The Central Board of Secondary Education (CBSE) has urged the Supreme Court not to review the evaluation policy for Class 12, as changing the evaluation policy now would lead to revising the results of all the Class 12 students. CBSE, in the affidavit, said today, that the petitioners have done a wrong reading of the evaluation policy. Further, CBSE also added that universities have almost completed admission processes on the basis of Class 12 results and reviewing the evaluation policy would only lead to confusion. The matter will now be taken up after a week and petitioners will be required to file their responses on the basis of CBSE's affidavit.
The petitions filed by over two dozen students from Uttar Pradesh, Gujarat, Jammu and Kashmir and Rajasthan, through advocate Ravi Prakash, have claimed that the board has failed in implementing the procedure of dispute resolution mechanism, prescribed in a circular which was issued in August this year in compliance with the apex court's June 17 order.
Students have complained that their schools have failed to assess their results as per the 30:30:40 formula approved by the Court and that CBSE has not adequately redressed their grievance. Petitions filed by students who are aggrieved by their scores on account of the poor past performance of their schools.
The petitions demand that a school's poor past performance should not be counted while awarding final scores under the evaluation policy. The petitioners also claimed that the CBSE has not adequately redressed their grievance.
CBSE in its affidavit urging the Supreme Court not to revisit the evaluation criteria also said that the chart presented by the petitioners was based on a wrong reading of the evaluation policy as it considered the actual performance of students and not the past performance of the school.
CBSE in its affidavit said: “Accepting the request of the petitioners would not only mean deviating from the evaluation policy which has been accepted well across the country but, would also result in revising the results of all the students which is already settled and based on which almost all universities have almost completed their admission process.”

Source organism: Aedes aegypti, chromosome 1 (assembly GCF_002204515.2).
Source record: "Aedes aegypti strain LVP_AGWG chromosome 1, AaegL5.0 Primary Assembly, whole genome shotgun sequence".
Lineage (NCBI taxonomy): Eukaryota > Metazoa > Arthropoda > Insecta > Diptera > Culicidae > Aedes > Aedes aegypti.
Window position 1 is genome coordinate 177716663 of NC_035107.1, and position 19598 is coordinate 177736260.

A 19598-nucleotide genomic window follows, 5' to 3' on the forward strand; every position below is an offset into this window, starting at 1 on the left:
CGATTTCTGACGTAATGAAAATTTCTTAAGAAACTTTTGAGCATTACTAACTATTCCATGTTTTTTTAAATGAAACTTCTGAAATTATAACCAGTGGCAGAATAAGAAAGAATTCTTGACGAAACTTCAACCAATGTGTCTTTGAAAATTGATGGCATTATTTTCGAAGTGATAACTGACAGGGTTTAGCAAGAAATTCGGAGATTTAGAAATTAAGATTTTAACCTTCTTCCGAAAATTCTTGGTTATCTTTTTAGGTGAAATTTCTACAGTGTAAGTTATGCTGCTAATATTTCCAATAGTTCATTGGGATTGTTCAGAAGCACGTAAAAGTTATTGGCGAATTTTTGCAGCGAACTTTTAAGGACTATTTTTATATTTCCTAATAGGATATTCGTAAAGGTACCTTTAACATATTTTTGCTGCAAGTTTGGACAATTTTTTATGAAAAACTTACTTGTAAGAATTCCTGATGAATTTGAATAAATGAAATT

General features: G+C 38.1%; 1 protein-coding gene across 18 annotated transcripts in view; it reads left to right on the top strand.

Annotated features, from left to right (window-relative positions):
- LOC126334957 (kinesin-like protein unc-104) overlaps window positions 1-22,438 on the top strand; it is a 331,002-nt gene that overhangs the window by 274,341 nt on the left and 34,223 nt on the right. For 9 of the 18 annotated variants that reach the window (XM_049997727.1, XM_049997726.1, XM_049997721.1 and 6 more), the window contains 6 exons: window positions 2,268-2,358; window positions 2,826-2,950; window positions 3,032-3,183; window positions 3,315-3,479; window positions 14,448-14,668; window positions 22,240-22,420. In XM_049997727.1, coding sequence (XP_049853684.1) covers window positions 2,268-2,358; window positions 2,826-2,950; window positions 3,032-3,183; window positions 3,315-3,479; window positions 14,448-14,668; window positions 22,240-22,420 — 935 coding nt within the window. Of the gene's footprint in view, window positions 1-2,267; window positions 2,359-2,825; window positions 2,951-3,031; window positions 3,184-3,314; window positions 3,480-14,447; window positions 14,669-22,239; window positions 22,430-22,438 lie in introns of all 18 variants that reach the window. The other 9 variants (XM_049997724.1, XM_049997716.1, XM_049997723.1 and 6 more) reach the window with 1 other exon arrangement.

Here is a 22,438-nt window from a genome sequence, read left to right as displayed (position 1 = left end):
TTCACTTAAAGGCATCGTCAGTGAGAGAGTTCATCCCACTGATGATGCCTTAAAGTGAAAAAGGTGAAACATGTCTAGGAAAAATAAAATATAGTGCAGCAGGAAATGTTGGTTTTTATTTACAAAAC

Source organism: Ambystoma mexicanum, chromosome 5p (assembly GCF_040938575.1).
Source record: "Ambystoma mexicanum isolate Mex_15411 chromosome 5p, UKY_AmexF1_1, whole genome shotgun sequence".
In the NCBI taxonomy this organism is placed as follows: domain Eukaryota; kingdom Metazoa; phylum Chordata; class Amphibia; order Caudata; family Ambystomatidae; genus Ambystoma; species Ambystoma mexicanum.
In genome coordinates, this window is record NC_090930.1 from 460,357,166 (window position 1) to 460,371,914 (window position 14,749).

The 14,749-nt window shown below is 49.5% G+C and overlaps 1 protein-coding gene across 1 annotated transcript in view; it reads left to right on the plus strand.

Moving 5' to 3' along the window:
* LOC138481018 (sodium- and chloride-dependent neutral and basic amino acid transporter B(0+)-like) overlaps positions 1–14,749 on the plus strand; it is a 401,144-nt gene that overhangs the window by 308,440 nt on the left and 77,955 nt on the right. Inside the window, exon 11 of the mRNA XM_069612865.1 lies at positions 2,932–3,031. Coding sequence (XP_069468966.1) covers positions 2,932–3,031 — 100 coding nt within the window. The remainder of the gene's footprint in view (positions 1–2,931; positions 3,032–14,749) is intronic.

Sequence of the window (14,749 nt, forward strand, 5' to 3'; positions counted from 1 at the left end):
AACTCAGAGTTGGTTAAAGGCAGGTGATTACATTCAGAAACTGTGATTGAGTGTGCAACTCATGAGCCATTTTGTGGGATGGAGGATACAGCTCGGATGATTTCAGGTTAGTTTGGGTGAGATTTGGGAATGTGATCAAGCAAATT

CBSE said the option of taking the improvement exams was available to the students who were dissatisfied with the evaluation policy but these students who filed the plea did not take that option so they cannot claim now that their rights were violated.
Class 12 exams were cancelled this year due to Covid-19 and an alternative evaluation policy was formulated. It assessed students based on their performance in Classes 10, 11 and 12 on a ratio of 30:30:40, respectively.
The total marks awarded had to be in consonance with the past performance of the school in Class XII Board examinations.
The policy was also based on moderating the final marks based on the historical performance of the school by taking the best overall performance in the previous three years' Board examination.
The petitioners produced a chart to the court in which they compared their scores after calculating them on the basis of the 30:30:40 method and the final scores that had been awarded by CBSE.
One of the petitioners who scored 91.27% ended up getting 66% when the results were moderated based on the school's past performance, showing a variance of over 25%. Another petitioner who scored 85.4% ended up getting 54% showing a variance of over 31% after the school's performance was factored in.